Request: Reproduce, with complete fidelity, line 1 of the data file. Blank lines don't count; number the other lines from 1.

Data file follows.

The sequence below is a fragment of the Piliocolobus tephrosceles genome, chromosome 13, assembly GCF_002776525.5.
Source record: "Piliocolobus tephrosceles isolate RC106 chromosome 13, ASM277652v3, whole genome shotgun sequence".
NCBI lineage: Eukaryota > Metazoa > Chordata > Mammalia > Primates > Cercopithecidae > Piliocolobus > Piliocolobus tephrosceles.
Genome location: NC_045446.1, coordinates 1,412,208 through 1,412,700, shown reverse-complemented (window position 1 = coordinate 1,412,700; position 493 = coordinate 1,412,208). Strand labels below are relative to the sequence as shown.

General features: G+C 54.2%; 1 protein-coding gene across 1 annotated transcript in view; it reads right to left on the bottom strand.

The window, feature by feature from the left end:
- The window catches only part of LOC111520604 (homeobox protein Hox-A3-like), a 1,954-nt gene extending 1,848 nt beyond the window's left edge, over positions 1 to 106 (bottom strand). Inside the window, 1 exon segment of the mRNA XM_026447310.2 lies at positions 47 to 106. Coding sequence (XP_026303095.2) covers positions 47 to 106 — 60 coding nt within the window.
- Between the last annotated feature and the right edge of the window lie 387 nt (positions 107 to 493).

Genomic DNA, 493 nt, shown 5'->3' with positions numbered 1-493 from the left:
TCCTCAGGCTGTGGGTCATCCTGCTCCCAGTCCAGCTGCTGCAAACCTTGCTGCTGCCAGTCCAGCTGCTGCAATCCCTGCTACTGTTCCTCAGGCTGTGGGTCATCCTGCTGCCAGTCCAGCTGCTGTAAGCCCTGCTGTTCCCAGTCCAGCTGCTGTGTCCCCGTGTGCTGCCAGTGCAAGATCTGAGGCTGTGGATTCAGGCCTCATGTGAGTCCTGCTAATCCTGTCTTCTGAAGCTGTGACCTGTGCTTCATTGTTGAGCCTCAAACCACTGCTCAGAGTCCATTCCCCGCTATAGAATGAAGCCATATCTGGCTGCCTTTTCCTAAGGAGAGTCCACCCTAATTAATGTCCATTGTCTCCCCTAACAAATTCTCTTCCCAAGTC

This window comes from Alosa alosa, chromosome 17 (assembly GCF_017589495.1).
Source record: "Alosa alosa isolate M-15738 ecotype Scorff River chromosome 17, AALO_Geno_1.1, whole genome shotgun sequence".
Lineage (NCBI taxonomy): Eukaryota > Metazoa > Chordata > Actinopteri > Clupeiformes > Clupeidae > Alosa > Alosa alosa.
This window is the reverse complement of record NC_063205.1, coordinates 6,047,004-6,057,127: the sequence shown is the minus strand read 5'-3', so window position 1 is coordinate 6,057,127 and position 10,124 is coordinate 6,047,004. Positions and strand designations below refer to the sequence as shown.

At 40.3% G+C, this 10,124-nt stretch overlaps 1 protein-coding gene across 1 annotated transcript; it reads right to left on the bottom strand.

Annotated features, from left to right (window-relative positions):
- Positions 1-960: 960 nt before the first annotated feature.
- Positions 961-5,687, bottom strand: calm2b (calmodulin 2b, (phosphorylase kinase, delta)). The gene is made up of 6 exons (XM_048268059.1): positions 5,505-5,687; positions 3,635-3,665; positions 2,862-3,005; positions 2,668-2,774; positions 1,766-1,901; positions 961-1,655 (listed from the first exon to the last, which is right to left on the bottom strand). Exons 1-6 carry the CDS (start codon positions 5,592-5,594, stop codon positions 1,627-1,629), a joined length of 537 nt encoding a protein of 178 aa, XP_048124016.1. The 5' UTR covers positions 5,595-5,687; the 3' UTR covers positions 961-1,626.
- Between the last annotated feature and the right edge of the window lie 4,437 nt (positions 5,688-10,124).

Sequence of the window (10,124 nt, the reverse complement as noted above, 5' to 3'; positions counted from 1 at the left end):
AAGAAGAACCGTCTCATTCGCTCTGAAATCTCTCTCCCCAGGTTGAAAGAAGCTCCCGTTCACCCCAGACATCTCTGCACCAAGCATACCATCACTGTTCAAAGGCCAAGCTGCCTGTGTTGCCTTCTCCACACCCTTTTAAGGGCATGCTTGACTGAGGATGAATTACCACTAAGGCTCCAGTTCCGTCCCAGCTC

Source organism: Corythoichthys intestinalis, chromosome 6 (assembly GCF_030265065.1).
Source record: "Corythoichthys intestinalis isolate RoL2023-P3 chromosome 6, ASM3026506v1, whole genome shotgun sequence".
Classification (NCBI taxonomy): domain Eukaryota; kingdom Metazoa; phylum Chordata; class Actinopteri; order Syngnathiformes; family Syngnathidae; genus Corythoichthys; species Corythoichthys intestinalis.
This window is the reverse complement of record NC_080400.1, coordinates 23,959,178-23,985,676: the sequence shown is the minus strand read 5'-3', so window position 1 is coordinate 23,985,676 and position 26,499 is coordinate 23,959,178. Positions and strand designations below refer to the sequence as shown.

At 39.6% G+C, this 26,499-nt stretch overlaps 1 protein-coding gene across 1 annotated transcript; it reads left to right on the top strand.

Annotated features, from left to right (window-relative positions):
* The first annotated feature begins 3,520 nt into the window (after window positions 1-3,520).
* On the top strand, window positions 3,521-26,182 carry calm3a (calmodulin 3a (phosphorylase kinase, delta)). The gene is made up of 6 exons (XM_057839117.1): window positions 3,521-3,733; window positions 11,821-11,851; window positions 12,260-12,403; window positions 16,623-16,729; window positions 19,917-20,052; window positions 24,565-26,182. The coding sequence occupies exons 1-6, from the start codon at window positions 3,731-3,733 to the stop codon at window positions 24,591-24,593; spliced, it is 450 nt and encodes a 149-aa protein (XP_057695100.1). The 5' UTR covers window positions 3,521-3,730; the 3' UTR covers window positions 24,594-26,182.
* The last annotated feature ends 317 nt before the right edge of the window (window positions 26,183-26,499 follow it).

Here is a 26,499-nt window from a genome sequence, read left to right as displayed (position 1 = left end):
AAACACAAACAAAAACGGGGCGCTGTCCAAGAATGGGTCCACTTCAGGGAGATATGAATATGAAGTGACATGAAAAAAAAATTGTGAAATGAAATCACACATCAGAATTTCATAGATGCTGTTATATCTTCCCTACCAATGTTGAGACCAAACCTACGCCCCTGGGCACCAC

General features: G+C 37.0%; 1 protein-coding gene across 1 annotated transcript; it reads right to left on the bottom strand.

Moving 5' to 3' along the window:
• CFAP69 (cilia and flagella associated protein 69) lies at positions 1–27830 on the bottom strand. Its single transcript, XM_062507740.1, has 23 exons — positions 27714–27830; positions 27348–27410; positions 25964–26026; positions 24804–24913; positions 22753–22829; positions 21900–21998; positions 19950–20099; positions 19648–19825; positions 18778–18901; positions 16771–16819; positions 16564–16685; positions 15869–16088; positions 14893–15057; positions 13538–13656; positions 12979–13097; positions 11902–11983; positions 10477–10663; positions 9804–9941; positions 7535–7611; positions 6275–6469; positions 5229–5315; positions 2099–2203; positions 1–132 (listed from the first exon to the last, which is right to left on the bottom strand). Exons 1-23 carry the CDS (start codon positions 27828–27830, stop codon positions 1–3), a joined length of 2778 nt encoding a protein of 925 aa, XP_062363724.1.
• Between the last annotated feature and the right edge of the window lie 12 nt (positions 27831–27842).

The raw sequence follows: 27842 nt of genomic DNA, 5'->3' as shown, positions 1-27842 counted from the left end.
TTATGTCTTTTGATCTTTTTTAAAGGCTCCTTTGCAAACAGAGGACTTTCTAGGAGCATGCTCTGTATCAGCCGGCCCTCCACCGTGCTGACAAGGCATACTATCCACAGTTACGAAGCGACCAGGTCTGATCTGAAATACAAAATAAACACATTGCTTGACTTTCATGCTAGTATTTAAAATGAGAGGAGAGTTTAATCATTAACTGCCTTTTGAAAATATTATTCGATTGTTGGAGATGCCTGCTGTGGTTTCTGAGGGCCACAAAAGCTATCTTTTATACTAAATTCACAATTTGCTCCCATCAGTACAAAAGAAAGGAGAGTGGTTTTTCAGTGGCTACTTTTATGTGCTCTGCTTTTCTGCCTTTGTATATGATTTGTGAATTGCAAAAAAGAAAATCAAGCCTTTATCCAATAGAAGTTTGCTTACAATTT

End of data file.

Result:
The sequence below is a fragment of the Piliocolobus tephrosceles genome, chromosome 13, assembly GCF_002776525.5.